Fine Gael MEP Mairead McGuinness has declared her support for Simon Coveney as the next party leader.

An estimated 800 people attended the Fine Gael leadership hustings in Ballinasloe, Co Galway. 

Speaking from Ballinasloe, Ms McGuinness said the Minister for Housing had shown particular grit and determination in this campaign, refusing to concede the contest when many believed he would do so.

She said Mr Coveney had displayed a "particular passion for leadership" and had not given up when the going got tough.

She said Fine Gael was better for the open and frank debate about the party's future.

Ms McGuinness said Mr Coveney was best placed to unite and represent all citizens.

Mr Coveney now has the backing of 21 of the party's TDs, Senators and MEPs while 46 of them are supporting Minister for Social Protection Leo Varadkar.

In his opening address to delegates, Mr Varadkar said he wanted to bring about a new social contract with the Irish people.

He said he had worked hard in several Government departments to deliver infrastructure and improvements for all parts of the country. 

Stressing his rural credentials, he said his experience in Government over the last six years had given him an insight into the issues and concerns of people in the west of Ireland.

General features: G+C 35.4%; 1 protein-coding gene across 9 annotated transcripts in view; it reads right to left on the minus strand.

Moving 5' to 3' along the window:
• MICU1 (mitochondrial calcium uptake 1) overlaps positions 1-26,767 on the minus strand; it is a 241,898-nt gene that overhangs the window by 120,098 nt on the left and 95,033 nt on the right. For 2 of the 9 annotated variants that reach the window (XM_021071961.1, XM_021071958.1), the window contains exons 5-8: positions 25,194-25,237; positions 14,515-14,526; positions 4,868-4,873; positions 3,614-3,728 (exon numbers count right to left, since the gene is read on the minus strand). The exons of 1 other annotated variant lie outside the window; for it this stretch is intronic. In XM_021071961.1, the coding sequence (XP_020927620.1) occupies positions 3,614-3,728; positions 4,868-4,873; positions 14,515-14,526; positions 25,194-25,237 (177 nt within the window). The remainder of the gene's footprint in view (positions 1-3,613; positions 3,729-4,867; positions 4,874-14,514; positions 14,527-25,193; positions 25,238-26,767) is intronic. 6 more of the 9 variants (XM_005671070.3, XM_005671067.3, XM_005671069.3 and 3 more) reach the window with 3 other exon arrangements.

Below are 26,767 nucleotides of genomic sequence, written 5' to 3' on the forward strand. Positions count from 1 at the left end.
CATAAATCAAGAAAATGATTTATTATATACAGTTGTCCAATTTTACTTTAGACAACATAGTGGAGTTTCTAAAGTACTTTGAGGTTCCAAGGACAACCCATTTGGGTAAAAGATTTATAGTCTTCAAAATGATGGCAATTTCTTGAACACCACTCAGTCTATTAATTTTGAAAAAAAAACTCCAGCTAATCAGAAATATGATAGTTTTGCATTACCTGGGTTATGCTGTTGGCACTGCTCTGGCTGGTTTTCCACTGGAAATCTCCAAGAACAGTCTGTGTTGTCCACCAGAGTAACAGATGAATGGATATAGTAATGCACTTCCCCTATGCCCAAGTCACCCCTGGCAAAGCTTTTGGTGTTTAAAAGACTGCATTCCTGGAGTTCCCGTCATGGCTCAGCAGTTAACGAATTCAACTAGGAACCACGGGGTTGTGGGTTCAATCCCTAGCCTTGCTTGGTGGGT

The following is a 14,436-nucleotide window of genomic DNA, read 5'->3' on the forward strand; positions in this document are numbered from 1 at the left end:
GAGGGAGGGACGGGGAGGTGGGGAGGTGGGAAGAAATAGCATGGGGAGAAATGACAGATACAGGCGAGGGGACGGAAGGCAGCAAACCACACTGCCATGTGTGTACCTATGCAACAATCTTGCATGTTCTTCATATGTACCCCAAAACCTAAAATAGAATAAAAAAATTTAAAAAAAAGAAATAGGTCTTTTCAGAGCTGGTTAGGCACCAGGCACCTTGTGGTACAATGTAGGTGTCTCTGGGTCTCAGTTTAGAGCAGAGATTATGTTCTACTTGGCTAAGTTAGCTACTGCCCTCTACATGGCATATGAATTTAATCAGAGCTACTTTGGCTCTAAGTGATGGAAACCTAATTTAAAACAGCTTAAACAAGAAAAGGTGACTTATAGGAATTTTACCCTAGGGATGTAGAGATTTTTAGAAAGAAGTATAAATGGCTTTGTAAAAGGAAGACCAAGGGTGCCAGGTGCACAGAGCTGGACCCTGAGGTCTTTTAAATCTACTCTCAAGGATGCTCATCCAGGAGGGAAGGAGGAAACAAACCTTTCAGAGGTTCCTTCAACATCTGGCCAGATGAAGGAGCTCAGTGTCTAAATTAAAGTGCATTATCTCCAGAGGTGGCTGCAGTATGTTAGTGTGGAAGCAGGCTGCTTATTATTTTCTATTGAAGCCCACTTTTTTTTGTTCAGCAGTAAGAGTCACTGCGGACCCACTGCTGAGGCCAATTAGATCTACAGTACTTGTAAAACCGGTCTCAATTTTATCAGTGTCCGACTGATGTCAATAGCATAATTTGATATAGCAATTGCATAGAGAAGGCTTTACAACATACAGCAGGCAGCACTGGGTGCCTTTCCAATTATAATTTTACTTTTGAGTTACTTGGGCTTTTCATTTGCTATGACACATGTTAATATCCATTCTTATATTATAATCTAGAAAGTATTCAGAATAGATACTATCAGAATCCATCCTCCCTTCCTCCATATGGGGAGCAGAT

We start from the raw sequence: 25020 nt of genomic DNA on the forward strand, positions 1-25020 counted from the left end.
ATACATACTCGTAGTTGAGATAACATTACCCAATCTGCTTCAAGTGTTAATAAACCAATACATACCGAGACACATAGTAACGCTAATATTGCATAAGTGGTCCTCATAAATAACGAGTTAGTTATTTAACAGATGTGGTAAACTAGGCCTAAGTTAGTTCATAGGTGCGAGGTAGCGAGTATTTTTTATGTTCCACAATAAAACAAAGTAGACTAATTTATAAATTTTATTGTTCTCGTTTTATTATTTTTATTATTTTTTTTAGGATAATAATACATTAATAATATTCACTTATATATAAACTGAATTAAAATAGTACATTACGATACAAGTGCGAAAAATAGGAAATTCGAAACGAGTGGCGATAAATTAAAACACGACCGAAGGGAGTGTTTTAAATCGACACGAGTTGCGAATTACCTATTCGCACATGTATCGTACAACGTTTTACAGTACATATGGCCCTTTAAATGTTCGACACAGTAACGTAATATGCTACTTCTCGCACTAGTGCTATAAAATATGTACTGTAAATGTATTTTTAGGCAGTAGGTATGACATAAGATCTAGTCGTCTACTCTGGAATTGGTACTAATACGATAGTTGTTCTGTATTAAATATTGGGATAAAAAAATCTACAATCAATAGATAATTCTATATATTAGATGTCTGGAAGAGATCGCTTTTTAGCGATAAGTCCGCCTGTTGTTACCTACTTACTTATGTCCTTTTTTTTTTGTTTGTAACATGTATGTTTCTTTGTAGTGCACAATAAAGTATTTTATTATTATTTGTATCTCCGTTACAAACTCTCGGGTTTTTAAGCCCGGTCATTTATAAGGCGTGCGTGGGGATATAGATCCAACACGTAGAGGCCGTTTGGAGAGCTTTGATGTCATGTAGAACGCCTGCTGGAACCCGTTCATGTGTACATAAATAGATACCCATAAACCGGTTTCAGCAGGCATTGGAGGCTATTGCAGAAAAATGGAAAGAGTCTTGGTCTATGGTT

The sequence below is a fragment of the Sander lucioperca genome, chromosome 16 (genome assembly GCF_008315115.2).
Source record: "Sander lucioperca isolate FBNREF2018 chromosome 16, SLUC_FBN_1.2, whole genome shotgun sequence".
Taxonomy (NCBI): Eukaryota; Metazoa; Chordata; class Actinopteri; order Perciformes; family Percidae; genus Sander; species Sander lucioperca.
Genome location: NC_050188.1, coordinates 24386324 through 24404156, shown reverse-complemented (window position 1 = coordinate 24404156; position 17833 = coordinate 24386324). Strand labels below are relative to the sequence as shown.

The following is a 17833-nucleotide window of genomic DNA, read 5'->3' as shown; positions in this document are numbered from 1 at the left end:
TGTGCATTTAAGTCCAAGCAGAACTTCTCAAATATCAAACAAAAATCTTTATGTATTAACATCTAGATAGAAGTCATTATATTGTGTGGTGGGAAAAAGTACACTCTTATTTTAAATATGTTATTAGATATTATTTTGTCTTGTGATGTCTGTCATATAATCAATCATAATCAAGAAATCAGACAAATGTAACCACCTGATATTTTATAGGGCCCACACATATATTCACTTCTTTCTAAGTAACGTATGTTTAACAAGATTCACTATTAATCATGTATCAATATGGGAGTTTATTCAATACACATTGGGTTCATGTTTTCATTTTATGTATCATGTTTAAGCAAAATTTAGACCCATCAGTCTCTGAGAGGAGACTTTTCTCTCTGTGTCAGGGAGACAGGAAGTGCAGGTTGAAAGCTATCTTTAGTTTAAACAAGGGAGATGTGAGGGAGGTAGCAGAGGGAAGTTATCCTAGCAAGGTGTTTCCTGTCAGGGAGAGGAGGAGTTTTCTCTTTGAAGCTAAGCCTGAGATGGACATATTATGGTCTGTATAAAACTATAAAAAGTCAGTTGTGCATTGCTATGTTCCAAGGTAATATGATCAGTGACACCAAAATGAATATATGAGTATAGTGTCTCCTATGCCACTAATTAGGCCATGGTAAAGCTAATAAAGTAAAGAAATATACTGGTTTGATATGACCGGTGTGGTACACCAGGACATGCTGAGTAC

He said he would lead the party and lead the country for the benefit of all. Mr Varadkar outlined his policy priorities regarding taxation.

He said he felt it would be unwise to abolish the USC and said his focus would be on tax rates. He said he would oversee a "catch up plan" for parts of Ireland that have been left behind. 

In his remarks, Mr Coveney emphasised his connection with rural Ireland. He outlined his work in the Department of Agriculture and the Marine and said he would "galvanise a positive feeling about the west of Ireland".

He has asked delegates to pick a Taoiseach who would deliver this, saying he was best placed in this regard.

Mr Coveney said he was not just reaching out to the regions. Instead he would drive a re-awakening of the west, south and north-west.

He said other parts of Ireland had yet to achieve their potential but that with radical thinking and positive action, this could happen.

He said he would talk the language of those involved in fishing, agriculture and rural industry because he said he has "lived it".

Mr Coveney finished his address by saying: "When Leo talks about wanting to be a political leader for all of Ireland but not just Dublin, my response is 'that's already me'."

In response, Mr Varadkar said he had been bowled over by his opponent's passion for marine issues, saying if Mr Coveney wished to return as Minister in that Department, then that could be arranged.